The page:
For much of the recent past, the average car came with steel wheels. However, for the last few years, car manufacturers have been fitting their higher-end vehicles with alloy wheels. Indeed, they have also become commonplace among a few compact cars. However, there are still advantages and disadvantages to consider for each type of wheel--whether you are buying a car, or thinking of replacing the current set of wheels on the one you have now.
Cost and Manufacture
Steel wheels have been popular because they are easier to manufacture (they primarily consist of a circular rim), they have lower material costs and they easily meet one's basic driving needs. Alloy wheels are more expensive, particularly the forged aluminium ones, which are made to be stronger than steel to optimally withstand the most strenuous of racing-car activities.
Weight and Performance
Alloy wheels tend to be lighter than steel wheels. The lighter the weight helps increase acceleration, improve handling and increase fuel efficiency. This is especially good for racing cars, which need as little wheel weight as possible to increase performance.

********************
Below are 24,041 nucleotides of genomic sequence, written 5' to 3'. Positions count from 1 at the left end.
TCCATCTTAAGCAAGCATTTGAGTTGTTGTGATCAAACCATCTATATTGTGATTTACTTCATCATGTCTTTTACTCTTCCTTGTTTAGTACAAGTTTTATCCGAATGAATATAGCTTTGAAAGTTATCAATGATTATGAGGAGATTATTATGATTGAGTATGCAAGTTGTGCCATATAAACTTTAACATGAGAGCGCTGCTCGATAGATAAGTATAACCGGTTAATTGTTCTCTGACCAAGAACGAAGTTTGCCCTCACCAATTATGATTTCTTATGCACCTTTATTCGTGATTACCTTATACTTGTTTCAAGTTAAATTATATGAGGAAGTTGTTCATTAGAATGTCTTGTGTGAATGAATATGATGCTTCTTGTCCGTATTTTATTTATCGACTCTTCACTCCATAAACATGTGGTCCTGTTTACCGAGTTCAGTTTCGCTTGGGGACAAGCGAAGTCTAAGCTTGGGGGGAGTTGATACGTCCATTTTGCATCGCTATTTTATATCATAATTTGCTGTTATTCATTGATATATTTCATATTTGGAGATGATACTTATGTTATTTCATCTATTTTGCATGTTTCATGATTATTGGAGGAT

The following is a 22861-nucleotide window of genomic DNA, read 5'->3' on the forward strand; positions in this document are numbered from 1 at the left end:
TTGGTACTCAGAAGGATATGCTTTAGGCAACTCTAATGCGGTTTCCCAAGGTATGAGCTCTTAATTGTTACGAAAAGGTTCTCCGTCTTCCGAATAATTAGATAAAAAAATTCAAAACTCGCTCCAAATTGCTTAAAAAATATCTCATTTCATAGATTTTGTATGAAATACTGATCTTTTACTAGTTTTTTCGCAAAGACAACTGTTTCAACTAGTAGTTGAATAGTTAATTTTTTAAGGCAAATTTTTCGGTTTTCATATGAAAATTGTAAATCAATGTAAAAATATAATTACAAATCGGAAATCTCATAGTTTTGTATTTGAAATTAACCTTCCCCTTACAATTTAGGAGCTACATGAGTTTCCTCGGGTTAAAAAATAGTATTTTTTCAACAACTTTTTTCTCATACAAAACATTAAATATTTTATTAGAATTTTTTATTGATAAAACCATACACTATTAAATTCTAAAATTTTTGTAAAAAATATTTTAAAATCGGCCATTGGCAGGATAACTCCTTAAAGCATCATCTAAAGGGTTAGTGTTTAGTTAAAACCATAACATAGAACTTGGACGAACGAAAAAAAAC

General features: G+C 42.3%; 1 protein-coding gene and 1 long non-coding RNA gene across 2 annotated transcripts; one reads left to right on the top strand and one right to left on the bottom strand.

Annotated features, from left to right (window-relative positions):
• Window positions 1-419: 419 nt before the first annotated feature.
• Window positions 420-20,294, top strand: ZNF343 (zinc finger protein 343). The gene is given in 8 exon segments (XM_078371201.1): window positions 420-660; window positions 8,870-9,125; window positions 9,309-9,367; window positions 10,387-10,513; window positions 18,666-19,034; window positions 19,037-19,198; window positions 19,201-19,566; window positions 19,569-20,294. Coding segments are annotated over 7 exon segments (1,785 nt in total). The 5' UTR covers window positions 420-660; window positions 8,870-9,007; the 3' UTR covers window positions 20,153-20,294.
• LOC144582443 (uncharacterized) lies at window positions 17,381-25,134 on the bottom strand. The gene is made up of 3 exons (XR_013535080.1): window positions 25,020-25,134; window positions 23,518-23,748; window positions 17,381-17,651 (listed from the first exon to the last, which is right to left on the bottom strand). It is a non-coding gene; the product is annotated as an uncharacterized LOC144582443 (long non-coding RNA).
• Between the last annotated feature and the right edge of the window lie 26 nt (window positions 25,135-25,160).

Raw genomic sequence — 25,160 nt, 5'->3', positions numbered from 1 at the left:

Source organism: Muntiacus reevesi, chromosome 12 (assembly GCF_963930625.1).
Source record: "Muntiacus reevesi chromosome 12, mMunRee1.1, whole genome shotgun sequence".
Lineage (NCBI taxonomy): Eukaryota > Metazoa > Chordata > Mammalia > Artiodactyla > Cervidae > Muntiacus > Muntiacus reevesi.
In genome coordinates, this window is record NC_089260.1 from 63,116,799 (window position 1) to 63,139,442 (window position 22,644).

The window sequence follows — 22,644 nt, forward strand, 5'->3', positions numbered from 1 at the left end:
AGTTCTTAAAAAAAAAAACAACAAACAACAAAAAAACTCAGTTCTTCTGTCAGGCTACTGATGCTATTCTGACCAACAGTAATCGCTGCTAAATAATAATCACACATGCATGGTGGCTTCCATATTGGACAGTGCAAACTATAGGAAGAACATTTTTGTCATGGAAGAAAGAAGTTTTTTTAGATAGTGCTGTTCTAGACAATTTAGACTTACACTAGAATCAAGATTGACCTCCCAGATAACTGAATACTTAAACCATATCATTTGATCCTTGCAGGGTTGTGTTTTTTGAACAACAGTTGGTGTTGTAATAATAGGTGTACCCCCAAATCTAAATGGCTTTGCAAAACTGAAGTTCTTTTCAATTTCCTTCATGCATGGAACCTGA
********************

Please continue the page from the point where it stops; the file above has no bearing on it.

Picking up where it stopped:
Alloy wheels are also better heat conductors than steel wheels. This translates into reducing the chance of brake failure, which is essential in more demanding driving situations.
Maintenance and Repair
Steel wheels are easier to repair. Since they bend, they can be beat back into shape. Also, steel wheels can be painted several times over when they begin to wear out.
Alloys, on the other hand, tend to break or crack rather than bend. They also require a high level of maintenance. When they sustain scratches and dents, they absorb a lot more work to refurbish than their steel counterparts. And they also are not as resilient in winter weather.
For the best maintenance of alloy wheels, make sure they have a substantial layering of car polish on the surface to stave off road salt and brake dust, and give them frequent washes using mildly soapy warm water.
Steel wheels have the benefit of being covered with wheel covers or hub caps. They make the wheels more aesthetically pleasing than if they were bare, and they also conceal any defects the wheels have. Alloy wheels, on the other hand, do not need hub caps. They come in different makes and designs and, generally speaking, alloy wheels are more attractive than steel wheels.
One or the Other
For a basic driver's needs, steel wheels are sufficient enough. However, for performance or sports-oriented vehicles, alloys are the premium choice.
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